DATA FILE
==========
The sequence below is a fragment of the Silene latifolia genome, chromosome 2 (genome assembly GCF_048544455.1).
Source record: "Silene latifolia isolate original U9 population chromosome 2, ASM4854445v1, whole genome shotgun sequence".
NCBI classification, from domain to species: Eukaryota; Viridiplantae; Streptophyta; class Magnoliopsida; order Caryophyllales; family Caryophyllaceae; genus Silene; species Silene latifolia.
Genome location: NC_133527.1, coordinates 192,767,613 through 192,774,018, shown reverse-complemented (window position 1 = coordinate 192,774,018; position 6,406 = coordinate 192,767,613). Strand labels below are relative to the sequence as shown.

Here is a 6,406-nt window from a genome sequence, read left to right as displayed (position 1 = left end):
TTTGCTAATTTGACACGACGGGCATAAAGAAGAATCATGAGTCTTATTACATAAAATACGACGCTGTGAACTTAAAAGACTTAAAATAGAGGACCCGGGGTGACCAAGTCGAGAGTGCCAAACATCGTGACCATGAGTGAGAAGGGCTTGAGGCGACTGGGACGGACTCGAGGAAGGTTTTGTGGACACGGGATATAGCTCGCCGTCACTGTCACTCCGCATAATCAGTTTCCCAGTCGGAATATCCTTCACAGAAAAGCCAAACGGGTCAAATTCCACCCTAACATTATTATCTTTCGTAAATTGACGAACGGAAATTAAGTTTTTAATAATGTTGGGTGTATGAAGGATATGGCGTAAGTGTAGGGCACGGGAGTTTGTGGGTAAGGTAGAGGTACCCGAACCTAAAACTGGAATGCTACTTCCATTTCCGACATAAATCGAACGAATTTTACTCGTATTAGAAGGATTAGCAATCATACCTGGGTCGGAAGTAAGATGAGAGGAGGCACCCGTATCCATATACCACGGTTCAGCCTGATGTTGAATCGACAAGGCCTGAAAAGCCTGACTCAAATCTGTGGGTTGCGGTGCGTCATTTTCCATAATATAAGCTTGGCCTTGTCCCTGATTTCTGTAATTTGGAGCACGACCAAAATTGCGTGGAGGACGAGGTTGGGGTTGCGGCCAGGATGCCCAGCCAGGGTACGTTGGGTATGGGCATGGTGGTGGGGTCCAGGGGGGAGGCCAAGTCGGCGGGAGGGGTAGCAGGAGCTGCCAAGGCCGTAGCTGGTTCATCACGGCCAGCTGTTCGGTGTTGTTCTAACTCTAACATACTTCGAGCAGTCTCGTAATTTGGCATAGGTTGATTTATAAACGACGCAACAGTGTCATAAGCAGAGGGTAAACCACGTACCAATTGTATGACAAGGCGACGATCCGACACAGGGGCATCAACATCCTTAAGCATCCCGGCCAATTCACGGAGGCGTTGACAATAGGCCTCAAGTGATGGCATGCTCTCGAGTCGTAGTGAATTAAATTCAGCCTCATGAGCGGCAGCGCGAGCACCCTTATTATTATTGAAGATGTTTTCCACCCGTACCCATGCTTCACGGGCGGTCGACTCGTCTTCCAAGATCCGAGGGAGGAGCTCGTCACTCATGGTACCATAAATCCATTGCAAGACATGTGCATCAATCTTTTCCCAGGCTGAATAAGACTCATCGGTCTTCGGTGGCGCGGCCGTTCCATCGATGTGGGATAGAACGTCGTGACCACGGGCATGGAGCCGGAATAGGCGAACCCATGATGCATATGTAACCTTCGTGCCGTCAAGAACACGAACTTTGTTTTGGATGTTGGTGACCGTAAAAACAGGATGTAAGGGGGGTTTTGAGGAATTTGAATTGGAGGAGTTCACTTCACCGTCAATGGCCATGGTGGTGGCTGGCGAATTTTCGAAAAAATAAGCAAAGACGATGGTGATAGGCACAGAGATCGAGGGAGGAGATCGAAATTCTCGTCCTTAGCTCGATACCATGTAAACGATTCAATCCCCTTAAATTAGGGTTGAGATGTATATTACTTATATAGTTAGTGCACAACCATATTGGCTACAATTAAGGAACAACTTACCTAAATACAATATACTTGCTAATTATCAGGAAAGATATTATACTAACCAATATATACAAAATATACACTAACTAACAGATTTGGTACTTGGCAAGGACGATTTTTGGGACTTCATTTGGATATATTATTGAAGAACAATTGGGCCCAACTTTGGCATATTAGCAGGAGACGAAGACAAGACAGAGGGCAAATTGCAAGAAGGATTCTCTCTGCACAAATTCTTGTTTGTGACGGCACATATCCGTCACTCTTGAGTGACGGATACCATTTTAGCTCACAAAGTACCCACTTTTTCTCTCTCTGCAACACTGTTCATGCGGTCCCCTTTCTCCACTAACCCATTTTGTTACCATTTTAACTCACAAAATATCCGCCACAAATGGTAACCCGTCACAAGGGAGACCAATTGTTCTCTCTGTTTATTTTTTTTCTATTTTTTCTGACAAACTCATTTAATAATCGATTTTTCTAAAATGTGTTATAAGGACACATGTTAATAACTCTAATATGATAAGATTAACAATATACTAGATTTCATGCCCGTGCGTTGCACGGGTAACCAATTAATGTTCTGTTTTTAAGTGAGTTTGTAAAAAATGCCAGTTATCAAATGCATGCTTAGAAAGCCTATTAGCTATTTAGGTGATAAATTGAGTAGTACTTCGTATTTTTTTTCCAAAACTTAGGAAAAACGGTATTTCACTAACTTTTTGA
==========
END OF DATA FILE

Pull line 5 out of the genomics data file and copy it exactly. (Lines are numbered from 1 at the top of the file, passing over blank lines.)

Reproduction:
Here is a 6,406-nt window from a genome sequence, read left to right as displayed (position 1 = left end):